The channel_colored_MSTs folder contains aggregated_channel_colored_MSTs.pdf, which shows the MST of all samples combined, colored by each channel you selected for the PDF output settings during the FlowSOM setup. Within the same folder, each sample selected for the analysis has its own PDF file showing the MST colored by each channel. The metacluster background is on by default, but during analysis setup, you can choose to toggle the metacluster background on or off.
Metaclustering_comparisons.pdf is the file that shows the metacluster MST comparison between different clustering methods, hierarchical consensus clustering, hierarchical clustering, and k-Means. The method used in the analysis is labeled. It may be useful to inspect the results of the methods not used downstream in the analysis in case a different method produced more favorable results and you want to use that for further optimization.
Star_plots.pdf: This file shows the results in MST and SOM grid formats where each cluster is represented by a star plot. These star plots indicate the mean intensities of all clustering markers for all cells in that cluster. The height of each segment indicates the intensity: if the segment reaches the border of the circle, the cells have high expression for that marker. An example of the star plot is shown below.
The advantage of FlowSOM is that you can re-run the analysis with the same seed and highlight clustering channels vs output coloring channels.
If you get a result with empty clusters, you should try re-running FlowSOM with a lower target number of clusters. If you’re still getting empty clusters, you could be feeding in a homogenous population where more events are grouped into fewer clusters, or you could have a low event-count per file and should re-evaluate number of clusters needed in either case.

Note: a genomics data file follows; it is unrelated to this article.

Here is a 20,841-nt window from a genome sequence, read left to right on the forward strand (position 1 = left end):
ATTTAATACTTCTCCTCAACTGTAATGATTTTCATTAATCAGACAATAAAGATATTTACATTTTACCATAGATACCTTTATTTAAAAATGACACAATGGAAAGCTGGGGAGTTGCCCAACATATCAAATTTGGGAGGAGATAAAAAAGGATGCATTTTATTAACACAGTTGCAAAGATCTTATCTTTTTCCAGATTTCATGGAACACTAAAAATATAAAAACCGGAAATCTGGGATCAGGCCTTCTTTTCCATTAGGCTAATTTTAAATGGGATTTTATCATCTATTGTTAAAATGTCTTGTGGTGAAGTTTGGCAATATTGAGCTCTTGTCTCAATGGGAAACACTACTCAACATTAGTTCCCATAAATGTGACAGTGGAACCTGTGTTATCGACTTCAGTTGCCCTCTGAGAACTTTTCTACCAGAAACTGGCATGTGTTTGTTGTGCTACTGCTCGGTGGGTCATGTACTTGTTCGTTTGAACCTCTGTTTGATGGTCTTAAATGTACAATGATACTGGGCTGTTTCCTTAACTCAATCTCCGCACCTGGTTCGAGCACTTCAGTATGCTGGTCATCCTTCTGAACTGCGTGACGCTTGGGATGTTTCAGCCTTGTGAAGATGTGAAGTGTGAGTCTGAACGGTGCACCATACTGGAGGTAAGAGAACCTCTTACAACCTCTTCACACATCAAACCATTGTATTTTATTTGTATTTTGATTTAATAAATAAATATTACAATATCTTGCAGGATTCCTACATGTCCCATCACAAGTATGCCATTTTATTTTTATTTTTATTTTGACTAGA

Population_pie_charts.pdf: This file compares manual gating with automated clustering. Pie charts indicate the percentage each manually gated population from the originating experiment, for each cluster identified by FlowSOM., The output can be visualized in both the grid and MST formats. An example of the pie charts in MST is shown below.
During analysis setup, you can choose to set the metacluster background on or off.
The mst_definition folder contains information that defines the minimum spanning tree (MST) coordinates and other information relevant to the MST settings.
The rest of the files in the results folder that are not listed above are CSV files that contain CV, median, and abundance stats for both the FlowSOM clusters and metaclusters for each sample.
When a FlowSOM run completes, a new experiment is created that contains the original files with new channels added for the FlowSOM cluster ID and metacluster ID. You can access this experiment from the FlowSOM Analysis complete page for the run by clicking on View created experiment. Alternatively, you can access the FlowSOM results from the Experiment Summary page of the originating experiment by clicking on the FlowSOM run name.